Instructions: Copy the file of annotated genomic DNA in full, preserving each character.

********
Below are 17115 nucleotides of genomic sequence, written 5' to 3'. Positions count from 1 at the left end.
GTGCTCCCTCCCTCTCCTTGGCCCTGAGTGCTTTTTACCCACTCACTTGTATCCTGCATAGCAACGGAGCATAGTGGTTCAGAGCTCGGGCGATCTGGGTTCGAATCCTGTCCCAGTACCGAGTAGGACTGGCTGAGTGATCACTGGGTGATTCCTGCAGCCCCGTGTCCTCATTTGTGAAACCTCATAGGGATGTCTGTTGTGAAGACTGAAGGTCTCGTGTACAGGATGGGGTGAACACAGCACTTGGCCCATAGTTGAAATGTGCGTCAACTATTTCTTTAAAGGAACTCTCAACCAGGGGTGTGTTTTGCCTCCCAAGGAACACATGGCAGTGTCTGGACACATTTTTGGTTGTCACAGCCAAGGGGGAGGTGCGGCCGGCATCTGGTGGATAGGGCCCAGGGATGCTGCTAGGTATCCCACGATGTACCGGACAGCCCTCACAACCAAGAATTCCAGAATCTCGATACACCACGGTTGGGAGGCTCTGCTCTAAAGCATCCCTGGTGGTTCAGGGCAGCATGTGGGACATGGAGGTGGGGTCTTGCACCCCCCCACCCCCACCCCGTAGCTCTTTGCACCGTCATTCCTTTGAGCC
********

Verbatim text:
Below are 17115 nucleotides of genomic sequence, written 5' to 3'. Positions count from 1 at the left end.
GTGCTCCCTCCCTCTCCTTGGCCCTGAGTGCTTTTTACCCACTCACTTGTATCCTGCATAGCAACGGAGCATAGTGGTTCAGAGCTCGGGCGATCTGGGTTCGAATCCTGTCCCAGTACCGAGTAGGACTGGCTGAGTGATCACTGGGTGATTCCTGCAGCCCCGTGTCCTCATTTGTGAAACCTCATAGGGATGTCTGTTGTGAAGACTGAAGGTCTCGTGTACAGGATGGGGTGAACACAGCACTTGGCCCATAGTTGAAATGTGCGTCAACTATTTCTTTAAAGGAACTCTCAACCAGGGGTGTGTTTTGCCTCCCAAGGAACACATGGCAGTGTCTGGACACATTTTTGGTTGTCACAGCCAAGGGGGAGGTGCGGCCGGCATCTGGTGGATAGGGCCCAGGGATGCTGCTAGGTATCCCACGATGTACCGGACAGCCCTCACAACCAAGAATTCCAGAATCTCGATACACCACGGTTGGGAGGCTCTGCTCTAAAGCATCCCTGGTGGTTCAGGGCAGCATGTGGGACATGGAGGTGGGGTCTTGCACCCCCCCACCCCCACCCCGTAGCTCTTTGCACCGTCATTCCTTTGAGCC